To be blunt, the FE 55mm f/1.8 Sonnar is simply a fantastic lens optically. Given the very high price tag for an f/1.8 normal prime, you’d expect impeccable image quality, and with few exceptions, the Zeiss 55mm delivers. Let’s dive into the details.
The Zeiss 55mm f/1.8 is a full frame ‘FE’ designated lens, and is designed to be a long normal lens for the A7 series of cameras. However, the 55mm focal length also makes it perfect for a short telephoto lens for Sony’s APS-C E-mount lenses as well, where the lens will have a field of view equivalent to an 85mm lens on full frame. While the vast majority of my shooting was done with the A7 II, I did test the lens on my a6000 as well. Zeiss is well-known for creating very sharp lenses, and the FE 55mm really shows Zeiss at the top of their game. On a full-frame body, the lens is a blisteringly sharp optic at smaller apertures and extremely good wide open as well. It is one of only a handful of lenses that I’ve shot with that is truly sharp to the corners wide open, with an aperture at f/2 or wider, and most of those were short to medium telephoto lenses, which are easier to produce for cross frame sharpness.
Perhaps the only other normal lens I’ve used that exhibits similar sharpness across the image frame is Zeiss’ own Touit 32mm f/1.8 for APS-C cameras, though the FE 55mm f/1.8 outclasses the Touit even in this regard. Now, I’m not saying it’s as sharp as it gets right at f/1.8 – the corners are slightly softer at this aperture than they are at, say, f/4, but it’s something that’s really only visible when doing some 100% pixel peeping. Shooting on the a6000, the lens is also very sharp right from wide open. While it’s not quite as pixel perfect sharp at f/1.8 on the a6000 as it is on the A7 II, it is very sharp across the frame, and tack sharp stopped down just a bit. It’s really a remarkable performance in this regard, and it is easily among the very best lenses I’ve used with regards to resolution.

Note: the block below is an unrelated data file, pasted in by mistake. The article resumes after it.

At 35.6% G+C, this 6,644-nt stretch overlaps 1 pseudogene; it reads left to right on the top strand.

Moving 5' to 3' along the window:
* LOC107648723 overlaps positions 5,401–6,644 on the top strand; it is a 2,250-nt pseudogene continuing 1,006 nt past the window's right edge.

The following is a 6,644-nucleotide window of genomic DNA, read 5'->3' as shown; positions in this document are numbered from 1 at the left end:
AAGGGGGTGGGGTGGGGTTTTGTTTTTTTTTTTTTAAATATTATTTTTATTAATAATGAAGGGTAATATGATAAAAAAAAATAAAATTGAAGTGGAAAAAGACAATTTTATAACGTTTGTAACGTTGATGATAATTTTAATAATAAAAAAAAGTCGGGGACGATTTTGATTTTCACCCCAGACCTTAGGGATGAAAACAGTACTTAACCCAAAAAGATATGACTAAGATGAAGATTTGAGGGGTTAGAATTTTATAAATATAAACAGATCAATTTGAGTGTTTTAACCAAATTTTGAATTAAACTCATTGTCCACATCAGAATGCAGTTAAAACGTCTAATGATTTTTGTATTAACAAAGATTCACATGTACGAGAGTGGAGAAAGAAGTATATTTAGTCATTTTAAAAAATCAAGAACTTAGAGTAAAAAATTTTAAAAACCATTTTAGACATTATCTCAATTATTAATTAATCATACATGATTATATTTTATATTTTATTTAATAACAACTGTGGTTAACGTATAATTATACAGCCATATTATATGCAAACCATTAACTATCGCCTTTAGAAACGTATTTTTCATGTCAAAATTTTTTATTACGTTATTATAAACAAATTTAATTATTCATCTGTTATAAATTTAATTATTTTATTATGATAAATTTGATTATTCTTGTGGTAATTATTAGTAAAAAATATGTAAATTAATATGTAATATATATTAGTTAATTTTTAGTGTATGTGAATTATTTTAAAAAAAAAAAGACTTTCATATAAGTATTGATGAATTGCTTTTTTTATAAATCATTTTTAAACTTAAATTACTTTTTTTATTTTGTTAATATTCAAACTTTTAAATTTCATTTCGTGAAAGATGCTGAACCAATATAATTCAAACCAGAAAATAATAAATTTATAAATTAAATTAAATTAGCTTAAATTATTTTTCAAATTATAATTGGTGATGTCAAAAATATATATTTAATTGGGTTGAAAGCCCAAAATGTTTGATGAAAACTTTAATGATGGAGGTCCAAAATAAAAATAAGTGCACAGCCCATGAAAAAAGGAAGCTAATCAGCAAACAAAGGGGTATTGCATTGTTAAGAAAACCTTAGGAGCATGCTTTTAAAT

Color and Contrast
In typical Zeiss fashion, the FE 55mm f/1.8 displays superb color and contrast, with a rich, high-contrast look at any aperture. The combination of high contrast with excellent sharpness and quick falloff to out of focus areas makes images pop out a bit when shooting at wide apertures. There’s really not much more to say here, so let’s move on to bokeh.
A fast prime is often used at wide apertures to create subject separation, and the Zeiss 55mm f/1.8 is a lens that displays excellent bokeh to go along with the excellent sharpness of the lens, which is a difficult feat to accomplish in lens design. The out of focus areas are generally smooth and specular highlights are nice and evenly illuminated. It’s not ultra-creamy, as you’d expect for such a highly corrected lens, but the overall effect is very pleasing to my taste. If you look closely, some onion ring patterning can be seen in the specular highlights due to the use of aspheric elements, and wide open, a cat’s eye shape is created near the frame edge. Those tend not to bother me. However, bokeh is a very subjective thing, so check out the image samples to see how it measures up for you.
Chromatic Aberration, Flare, Distortion and Vignetting
With regards to lens aberrations, the FE 55mm f/1.8 again turns in an excellent performance, with a few small caveats.
The lens displays virtually zero field relevant lateral chromatic aberration at any aperture, which is truly excellent. Like many fast lenses, however, longitudinal CA, displayed as green and magenta fringes behind and in front of the focus point, is visible at wide apertures. Overall, however, a very good performance here.
The lens controls distortion fairly well, with just a touch of barrel distortion at the edges, which can be easily corrected with a lens profile if it bothers you. With regards to flare, the 55mm f/1.8 also performs very well. Some veiling flare can be introduced with the lens, especially if the sun is near the frame edge, but I find the effect subtle and rather beautiful, rather than distracting. Ghosting is well controlled and generally not an issue, though green blobs can be introduced in the right circumstances.
The Zeiss 55mm does vignette notably at wide apertures, and it improves upon stopping down, but vignetting never completely disappears. I am one who likes a bit of subtle corner shading, so I quite enjoy a lens like this, but for those who want pure even illumination, some minor correction in postprocessing will be required.
In all, it doesn’t get much better. The lens is optically stellar and probably the best corrected normal lens I’ve ever used. This type of performance is usually reserved for top-tier telephoto lenses, which are a bit easier to design.